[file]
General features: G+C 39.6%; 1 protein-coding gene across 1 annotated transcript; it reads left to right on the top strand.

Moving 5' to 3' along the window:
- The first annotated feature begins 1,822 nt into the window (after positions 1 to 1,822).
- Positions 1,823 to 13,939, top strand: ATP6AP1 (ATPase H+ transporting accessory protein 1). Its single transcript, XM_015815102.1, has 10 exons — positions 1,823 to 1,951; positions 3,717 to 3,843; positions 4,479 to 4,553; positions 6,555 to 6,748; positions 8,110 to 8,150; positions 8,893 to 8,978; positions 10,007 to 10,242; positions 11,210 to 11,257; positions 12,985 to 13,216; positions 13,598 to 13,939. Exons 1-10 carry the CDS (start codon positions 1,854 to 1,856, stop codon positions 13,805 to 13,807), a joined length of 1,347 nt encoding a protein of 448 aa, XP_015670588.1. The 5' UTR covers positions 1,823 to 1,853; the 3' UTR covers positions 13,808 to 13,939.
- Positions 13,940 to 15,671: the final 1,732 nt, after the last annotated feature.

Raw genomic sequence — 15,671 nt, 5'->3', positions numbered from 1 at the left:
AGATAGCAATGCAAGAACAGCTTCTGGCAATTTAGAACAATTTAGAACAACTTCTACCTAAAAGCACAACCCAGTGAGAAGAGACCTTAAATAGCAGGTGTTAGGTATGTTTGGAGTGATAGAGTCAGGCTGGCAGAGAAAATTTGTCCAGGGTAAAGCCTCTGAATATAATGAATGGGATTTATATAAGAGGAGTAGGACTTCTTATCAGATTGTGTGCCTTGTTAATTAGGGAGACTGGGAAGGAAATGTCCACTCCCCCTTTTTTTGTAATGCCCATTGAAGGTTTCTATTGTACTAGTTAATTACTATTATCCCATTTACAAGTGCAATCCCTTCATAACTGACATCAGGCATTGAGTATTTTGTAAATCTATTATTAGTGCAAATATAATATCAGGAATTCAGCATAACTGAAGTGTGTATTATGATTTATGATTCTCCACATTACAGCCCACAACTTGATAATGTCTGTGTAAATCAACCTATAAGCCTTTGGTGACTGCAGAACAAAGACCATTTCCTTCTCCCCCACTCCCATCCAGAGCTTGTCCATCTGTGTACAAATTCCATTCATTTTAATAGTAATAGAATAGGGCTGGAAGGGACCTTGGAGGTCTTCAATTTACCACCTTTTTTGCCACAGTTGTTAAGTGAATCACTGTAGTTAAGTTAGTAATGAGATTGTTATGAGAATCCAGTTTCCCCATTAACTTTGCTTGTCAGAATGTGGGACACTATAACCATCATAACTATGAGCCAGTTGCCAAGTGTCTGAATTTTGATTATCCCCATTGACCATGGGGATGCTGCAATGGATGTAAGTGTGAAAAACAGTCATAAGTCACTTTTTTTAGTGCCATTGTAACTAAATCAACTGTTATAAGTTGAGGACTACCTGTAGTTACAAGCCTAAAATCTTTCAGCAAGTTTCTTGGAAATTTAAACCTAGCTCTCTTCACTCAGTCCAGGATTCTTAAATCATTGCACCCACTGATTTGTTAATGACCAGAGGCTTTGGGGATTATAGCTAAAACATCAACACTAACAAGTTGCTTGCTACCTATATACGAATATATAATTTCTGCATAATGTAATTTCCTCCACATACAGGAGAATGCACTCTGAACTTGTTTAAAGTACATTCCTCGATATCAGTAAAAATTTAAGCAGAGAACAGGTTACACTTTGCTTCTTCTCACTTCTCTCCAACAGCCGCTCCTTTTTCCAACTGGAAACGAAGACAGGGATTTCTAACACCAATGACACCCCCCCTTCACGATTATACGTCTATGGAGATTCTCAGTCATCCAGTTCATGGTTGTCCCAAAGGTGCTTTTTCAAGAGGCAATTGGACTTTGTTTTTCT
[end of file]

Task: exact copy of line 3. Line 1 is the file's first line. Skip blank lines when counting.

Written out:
- The first annotated feature begins 1,822 nt into the window (after positions 1 to 1,822).